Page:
Smile Yes it does

    This horse sounds neurologic poss EPM??? ... You should have a vet take another quick peak... EPM is treatable but you have to do it fast. There are also other equine neuro conditions (obviously) which present the same episodes



  4. #4
    Join Date
    Mar. 15, 2006
    Posts
    208

    Default

    Thanks for the advice. I also thought that it might be EPM. But compared to some confirmed EPM horses I have seen, this guy's symptoms would be very mild. I wish I could spend more money on diagnostics, but I have another horse that I already spent a lot of money on (hock issues, will possibly need surgery) and also a mare that took a lot of money/time to get pregnant, so my husband will not spend any more money on horses now (understandably so). Especially since this guy is not a prospect for me (I ride dressage and he is not fancy enough to do serious FEI work) so my husband sees no reason to try to fix him. He was originally going to be my husband's horse, but ended up not big enough and how he has this issue. Also, my husband doesn't really get along with him that well in general, so I really need to just find him a home. But hopefully the new owner can figure out what is wrong with him, I would really like to see this guy become a usable horse, he is sweet and cute and quite talented for both hunter/jumper or mid-level dressage.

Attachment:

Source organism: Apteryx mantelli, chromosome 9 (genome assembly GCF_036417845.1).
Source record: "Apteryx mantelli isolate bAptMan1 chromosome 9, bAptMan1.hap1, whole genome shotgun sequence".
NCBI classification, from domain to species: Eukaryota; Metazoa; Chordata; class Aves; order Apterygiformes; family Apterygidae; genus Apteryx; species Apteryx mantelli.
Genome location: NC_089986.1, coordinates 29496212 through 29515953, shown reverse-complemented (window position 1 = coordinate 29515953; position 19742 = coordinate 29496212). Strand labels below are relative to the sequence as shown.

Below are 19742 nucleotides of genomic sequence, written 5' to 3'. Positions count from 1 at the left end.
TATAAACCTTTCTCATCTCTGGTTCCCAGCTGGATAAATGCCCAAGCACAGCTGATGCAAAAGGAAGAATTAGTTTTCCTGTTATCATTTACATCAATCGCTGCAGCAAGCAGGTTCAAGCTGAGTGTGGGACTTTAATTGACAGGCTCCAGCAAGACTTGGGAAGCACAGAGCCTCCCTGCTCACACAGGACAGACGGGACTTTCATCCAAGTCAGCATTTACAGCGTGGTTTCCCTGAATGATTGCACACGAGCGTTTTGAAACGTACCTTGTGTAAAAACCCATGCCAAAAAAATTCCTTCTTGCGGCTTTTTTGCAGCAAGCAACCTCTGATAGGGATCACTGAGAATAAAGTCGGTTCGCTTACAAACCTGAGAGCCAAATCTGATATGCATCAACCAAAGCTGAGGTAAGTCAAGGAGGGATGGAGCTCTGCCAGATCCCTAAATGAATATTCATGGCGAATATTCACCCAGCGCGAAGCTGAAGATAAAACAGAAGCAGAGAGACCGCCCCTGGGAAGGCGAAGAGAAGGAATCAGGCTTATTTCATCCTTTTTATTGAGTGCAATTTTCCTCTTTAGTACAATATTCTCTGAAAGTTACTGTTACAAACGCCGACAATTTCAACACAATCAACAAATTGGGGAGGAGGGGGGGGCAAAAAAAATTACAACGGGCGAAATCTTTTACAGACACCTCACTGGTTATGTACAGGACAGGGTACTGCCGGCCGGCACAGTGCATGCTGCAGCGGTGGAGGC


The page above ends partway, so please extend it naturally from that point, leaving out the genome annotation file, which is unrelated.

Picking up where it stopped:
5. #5
    Join Date
    Jul. 17, 2008
    Location
    WNY
    Posts
    409

    Default

    Quote Originally Posted by CenterlineGirl2 View Post
    Thanks for the advice. I also thought that it might be EPM. But compared to some confirmed EPM horses I have seen, this guy's symptoms would be very mild. I wish I could spend more money on diagnostics, but I have another horse that I already spent a lot of money on (hock issues, will possibly need surgery) and also a mare that took a lot of money/time to get pregnant, so my husband will not spend any more money on horses now (understandably so). Especially since this guy is not a prospect for me (I ride dressage and he is not fancy enough to do serious FEI work) so my husband sees no reason to try to fix him. He was originally going to be my husband's horse, but ended up not big enough and how he has this issue. Also, my husband doesn't really get along with him that well in general, so I really need to just find him a home. But hopefully the new owner can figure out what is wrong with him, I would really like to see this guy become a usable horse, he is sweet and cute and quite talented for both hunter/jumper or mid-level dressage.

    If he is young and it is just starting it would be mild compared to the extreme diagnosed cases that you may have already seen. I hope you find someone for him.



  6. #6
    Join Date
    Mar. 15, 2006
    Posts
    208

    Default UPDATE

    So I was advised that I should do "field" neurological tests on this gelding to determine if he has any neurological problems. It appears that he is fine.